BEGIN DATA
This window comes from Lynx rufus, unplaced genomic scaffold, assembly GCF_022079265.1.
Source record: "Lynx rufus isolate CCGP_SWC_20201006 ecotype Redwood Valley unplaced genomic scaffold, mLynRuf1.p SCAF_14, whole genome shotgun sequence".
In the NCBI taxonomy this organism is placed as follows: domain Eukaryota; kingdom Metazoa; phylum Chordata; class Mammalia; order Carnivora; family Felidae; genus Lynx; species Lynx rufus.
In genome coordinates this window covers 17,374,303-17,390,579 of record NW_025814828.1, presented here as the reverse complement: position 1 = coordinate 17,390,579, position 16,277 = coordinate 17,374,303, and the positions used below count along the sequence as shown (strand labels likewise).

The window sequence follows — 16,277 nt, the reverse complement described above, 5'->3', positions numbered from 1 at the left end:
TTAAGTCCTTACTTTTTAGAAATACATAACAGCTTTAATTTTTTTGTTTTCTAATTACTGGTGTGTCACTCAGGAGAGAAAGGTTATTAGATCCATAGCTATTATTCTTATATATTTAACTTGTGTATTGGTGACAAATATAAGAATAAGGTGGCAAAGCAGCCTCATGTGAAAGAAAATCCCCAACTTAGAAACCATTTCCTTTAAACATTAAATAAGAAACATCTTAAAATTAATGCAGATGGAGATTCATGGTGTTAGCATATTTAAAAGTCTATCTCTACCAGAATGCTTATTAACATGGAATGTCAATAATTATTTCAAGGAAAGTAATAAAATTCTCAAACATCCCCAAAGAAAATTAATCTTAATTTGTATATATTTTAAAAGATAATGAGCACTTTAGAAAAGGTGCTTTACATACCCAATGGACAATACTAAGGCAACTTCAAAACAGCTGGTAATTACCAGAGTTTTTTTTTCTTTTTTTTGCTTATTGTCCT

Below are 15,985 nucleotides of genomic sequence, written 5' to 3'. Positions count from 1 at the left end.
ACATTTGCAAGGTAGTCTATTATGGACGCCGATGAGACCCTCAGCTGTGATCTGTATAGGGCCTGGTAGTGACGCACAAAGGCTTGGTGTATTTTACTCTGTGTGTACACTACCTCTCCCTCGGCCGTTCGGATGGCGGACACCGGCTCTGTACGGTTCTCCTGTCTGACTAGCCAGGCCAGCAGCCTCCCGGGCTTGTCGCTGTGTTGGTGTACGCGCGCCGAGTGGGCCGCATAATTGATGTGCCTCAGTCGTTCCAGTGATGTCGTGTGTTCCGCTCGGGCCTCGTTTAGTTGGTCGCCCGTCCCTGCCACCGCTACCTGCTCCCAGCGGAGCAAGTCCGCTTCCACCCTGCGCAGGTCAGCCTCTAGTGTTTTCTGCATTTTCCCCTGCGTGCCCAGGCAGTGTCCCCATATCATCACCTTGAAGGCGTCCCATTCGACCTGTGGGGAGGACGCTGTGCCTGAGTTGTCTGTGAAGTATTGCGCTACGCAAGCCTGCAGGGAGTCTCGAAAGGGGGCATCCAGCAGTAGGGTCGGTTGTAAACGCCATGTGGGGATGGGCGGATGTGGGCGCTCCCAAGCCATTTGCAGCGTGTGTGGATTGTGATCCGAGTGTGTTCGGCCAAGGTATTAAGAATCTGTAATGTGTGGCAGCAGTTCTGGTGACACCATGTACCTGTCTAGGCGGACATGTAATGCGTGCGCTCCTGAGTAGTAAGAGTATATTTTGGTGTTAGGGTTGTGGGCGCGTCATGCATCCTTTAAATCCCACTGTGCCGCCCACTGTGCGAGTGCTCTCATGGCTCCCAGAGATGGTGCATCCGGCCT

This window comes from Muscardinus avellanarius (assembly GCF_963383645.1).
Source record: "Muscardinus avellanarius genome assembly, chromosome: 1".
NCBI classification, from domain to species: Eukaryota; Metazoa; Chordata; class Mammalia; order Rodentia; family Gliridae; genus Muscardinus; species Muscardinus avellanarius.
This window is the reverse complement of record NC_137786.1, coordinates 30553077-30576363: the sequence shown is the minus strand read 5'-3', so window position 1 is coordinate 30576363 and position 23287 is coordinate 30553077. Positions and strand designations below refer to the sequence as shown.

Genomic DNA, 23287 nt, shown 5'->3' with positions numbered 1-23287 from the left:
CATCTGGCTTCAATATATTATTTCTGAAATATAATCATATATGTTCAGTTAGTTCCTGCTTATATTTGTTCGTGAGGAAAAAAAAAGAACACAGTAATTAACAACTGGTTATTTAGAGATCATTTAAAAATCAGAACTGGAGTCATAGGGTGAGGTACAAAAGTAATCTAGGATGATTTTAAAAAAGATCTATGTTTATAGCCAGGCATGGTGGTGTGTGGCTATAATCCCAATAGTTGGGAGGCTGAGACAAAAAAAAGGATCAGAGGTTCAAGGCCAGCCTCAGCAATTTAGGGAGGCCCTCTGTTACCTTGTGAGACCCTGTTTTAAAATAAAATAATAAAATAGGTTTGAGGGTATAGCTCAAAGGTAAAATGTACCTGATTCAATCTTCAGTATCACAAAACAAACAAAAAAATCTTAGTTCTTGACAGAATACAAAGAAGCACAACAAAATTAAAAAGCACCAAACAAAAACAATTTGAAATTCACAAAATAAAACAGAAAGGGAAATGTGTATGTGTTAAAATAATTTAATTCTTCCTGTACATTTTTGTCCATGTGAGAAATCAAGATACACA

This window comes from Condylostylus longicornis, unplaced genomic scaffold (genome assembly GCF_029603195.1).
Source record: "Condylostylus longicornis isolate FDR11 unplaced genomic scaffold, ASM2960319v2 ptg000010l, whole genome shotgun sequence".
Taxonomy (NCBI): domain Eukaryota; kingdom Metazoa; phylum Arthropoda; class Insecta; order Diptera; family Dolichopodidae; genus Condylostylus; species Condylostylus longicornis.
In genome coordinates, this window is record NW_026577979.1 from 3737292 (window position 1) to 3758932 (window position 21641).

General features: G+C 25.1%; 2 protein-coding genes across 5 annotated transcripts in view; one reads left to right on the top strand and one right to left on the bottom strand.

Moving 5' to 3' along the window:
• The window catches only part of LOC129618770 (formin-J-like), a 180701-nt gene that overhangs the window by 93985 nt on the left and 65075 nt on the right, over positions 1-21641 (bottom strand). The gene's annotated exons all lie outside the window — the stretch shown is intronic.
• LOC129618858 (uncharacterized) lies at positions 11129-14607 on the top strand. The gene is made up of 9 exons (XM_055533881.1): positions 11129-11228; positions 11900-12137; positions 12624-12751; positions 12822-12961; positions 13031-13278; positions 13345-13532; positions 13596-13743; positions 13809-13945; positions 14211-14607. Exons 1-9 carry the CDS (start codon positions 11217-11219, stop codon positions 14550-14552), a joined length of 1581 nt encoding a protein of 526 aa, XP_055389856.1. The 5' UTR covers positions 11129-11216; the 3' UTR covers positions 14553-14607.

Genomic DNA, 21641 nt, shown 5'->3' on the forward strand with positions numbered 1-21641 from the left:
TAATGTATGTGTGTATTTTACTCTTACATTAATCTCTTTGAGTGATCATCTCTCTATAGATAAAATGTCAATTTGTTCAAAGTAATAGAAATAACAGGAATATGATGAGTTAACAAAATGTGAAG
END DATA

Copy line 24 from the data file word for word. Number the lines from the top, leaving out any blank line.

TAATGTATGTGTGTATTTTACTCTTACATTAATCTCTTTGAGTGATCATCTCTCTATAGATAAAATGTCAATTTGTTCAAAGTAATAGAAATAACAGGAATATGATGAGTTAACAAAATGTGAAG